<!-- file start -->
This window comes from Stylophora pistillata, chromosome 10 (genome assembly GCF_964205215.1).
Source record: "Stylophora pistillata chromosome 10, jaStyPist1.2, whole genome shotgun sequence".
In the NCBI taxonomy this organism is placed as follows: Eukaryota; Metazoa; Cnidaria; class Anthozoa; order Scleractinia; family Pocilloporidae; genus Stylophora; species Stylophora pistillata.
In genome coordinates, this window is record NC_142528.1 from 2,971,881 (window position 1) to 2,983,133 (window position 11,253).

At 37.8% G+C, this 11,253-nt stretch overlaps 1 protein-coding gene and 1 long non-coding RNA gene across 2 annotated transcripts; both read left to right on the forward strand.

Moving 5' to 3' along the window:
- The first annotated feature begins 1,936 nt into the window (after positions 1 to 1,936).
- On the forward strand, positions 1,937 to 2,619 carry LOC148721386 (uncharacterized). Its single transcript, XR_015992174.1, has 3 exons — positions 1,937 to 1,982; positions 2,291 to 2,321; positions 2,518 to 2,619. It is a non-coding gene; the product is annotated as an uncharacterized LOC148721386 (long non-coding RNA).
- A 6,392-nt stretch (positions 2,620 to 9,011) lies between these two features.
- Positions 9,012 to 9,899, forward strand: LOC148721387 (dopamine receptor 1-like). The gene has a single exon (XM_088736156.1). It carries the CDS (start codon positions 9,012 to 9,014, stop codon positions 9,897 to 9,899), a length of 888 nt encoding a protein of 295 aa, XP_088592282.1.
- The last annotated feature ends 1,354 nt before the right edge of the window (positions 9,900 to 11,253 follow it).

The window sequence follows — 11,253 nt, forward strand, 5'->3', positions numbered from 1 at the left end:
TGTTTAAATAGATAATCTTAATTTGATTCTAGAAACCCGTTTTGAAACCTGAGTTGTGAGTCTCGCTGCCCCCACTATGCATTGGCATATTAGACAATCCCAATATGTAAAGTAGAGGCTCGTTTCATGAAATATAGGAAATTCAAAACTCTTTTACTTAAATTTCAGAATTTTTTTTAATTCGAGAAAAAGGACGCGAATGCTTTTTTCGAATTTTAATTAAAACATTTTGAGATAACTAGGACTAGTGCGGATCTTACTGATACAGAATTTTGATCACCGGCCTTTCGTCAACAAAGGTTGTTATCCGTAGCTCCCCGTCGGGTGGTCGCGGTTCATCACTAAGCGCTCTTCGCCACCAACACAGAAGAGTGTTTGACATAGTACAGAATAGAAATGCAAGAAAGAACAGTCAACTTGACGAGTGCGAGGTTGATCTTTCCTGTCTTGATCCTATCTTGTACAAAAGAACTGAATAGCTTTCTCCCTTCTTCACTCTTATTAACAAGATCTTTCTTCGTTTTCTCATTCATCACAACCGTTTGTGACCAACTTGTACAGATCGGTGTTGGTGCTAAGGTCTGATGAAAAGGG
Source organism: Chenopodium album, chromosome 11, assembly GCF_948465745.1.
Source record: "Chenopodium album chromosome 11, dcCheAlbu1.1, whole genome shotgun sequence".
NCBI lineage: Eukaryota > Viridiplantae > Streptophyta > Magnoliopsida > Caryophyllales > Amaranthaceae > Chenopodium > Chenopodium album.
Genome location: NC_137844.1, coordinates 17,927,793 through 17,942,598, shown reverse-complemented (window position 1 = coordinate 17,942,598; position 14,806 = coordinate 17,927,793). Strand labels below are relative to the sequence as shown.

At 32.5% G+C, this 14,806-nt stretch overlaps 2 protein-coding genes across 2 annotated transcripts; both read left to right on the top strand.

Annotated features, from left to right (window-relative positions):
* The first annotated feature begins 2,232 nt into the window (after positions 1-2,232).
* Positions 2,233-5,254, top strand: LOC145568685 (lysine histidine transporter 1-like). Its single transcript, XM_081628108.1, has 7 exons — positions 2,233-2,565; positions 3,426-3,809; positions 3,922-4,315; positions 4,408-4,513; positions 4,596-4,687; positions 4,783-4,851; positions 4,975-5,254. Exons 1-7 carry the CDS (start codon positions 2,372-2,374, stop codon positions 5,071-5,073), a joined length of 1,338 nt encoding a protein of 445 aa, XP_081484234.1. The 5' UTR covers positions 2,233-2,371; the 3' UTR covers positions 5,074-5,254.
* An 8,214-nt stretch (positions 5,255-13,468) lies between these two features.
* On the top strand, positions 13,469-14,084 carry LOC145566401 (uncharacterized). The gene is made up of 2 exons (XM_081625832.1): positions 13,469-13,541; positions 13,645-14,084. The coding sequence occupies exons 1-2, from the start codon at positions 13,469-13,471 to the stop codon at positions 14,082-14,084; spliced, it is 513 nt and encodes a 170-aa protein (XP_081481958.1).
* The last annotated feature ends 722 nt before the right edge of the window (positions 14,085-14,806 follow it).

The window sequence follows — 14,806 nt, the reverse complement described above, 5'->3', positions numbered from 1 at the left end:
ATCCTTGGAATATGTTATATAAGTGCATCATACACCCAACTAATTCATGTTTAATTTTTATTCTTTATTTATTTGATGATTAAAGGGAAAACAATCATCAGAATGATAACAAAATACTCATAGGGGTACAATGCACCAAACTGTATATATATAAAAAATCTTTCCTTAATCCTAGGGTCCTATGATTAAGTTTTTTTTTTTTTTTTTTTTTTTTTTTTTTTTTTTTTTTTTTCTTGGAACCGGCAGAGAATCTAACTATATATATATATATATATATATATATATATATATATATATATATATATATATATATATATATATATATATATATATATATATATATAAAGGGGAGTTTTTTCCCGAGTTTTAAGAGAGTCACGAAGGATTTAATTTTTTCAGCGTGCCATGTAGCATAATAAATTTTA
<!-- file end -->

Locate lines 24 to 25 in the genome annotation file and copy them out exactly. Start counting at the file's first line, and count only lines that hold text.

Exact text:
* The last annotated feature ends 722 nt before the right edge of the window (positions 14,085-14,806 follow it).

The window sequence follows — 14,806 nt, the reverse complement described above, 5'->3', positions numbered from 1 at the left end: